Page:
The measurement of occupational identity.

  • Robin Willis-Lee

Student thesis: Doctoral ThesisPhD


This study begins with general questions concerning the supply of appropriately qualified and motivated manpower to certain occupations and with related questions concerning occupational attitudes and choices of school leavers. Prevailing concepts and theories earlier advanced as explanations of the transition from school to work, the processes of matching people with jobs, and the operation of individual occupational attitudes and choices are then critically examined. Four categories of theories are identified and subjected to further close scrutiny and it is then argued that previous theoretical and methodological approaches fail to account adequately for the occupational choice behaviour of a single individual. The remainder of the thesis is concerned with finding a new theoretical and methodological approach to occupational choice and with carrying out field trials using the new approach. Selected elements drawn from clinical psychology, occupational cognitive psychology, occupational cognitive sociology, mathematical psychology and repertory grid technique are brought together to form a new theoretical and methodological foundation for the present study. Following a small pilot study field trials using the new approach were carried out with the help of teachers and final year pupils of two schools using two modified forms of the repertory grid. Data collected from 66 teachers and 357 boys and girls in their final year of compulsory schooling was analysed using the Grid Analysis Package developed by Dr. Patrick Slater. The instrument tested confirmed the occupational aspirations of between 67 and 83 per cent of school leavers and predicted the occupational destinations of between 45 and 65 per cent. The instrument also revealed valuable information concerning the occupational psychology of individuals and groups as well as about individual and popular evaluations of specific jobs. In conclusion it was felt that this study entailed, even with its limitations, important implications for some earlier explanations of occupational attitudes and choices, for personnel selection and recruitment procedures, for school/industry interface activities, for vocational guidance and counselling, and for future developments in the field of manpower planning.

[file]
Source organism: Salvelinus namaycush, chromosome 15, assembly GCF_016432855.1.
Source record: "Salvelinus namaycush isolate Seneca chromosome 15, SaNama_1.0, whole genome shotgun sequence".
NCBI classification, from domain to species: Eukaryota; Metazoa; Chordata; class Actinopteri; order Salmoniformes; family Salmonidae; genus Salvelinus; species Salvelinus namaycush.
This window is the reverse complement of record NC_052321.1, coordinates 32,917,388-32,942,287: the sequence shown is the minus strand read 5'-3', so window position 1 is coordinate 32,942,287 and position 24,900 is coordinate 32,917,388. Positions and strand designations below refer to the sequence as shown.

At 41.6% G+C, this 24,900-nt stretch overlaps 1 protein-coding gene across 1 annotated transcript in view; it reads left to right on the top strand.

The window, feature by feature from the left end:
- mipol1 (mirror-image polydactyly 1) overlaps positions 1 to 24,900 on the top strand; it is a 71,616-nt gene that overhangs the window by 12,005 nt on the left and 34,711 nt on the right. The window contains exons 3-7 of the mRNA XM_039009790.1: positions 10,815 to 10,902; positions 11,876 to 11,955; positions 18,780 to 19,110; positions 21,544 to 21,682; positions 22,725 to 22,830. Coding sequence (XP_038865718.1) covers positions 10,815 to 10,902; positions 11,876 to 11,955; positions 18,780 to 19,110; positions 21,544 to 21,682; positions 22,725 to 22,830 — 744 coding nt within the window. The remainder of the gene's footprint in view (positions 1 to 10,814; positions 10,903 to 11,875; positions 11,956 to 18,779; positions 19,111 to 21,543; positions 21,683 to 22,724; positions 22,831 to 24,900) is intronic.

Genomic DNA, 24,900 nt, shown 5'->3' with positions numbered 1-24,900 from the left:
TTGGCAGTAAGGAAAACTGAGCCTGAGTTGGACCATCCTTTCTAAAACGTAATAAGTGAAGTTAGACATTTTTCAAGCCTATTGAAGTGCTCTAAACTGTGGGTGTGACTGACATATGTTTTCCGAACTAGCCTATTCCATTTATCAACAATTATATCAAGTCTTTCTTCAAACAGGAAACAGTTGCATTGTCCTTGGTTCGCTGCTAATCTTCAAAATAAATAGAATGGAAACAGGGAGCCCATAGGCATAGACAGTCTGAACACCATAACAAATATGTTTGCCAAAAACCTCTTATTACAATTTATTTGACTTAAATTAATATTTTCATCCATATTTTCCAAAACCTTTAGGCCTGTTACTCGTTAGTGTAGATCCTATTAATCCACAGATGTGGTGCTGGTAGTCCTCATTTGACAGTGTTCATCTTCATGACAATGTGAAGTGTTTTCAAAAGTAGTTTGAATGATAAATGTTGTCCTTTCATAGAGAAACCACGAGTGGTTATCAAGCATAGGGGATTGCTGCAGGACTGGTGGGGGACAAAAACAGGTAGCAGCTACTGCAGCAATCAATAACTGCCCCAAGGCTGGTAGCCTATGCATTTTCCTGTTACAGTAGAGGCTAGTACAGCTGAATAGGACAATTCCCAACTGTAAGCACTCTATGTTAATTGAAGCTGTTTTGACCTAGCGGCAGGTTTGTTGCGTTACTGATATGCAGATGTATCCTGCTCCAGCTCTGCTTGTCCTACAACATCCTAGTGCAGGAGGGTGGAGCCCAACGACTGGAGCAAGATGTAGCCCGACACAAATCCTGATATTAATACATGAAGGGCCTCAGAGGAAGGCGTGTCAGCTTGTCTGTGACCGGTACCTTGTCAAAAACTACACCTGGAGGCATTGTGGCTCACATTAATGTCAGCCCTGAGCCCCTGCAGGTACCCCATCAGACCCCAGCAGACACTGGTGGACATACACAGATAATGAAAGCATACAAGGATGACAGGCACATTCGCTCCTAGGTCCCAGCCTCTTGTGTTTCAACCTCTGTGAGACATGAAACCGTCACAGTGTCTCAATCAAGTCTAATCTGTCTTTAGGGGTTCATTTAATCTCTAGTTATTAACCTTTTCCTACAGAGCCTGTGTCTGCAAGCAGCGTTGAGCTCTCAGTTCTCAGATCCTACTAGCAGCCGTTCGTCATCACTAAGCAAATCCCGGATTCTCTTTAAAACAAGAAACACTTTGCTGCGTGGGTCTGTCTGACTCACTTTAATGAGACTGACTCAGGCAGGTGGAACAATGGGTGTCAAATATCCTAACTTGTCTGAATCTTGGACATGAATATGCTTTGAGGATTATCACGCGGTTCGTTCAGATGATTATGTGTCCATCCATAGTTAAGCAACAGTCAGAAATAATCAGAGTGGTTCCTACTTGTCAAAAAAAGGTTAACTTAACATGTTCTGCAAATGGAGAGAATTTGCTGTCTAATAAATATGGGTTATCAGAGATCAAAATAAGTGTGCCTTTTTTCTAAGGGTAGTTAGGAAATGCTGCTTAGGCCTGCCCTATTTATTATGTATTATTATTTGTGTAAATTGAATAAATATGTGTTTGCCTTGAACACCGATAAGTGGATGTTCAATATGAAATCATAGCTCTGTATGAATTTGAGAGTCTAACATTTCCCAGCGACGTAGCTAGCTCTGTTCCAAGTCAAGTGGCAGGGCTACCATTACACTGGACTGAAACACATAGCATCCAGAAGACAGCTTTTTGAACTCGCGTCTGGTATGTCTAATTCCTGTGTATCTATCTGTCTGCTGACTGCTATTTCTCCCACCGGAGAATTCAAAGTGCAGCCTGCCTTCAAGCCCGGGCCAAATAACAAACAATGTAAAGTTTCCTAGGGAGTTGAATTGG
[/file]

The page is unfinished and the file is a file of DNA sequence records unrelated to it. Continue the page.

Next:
Date of Award1983
Original languageEnglish
Awarding Institution
  • University of Bath

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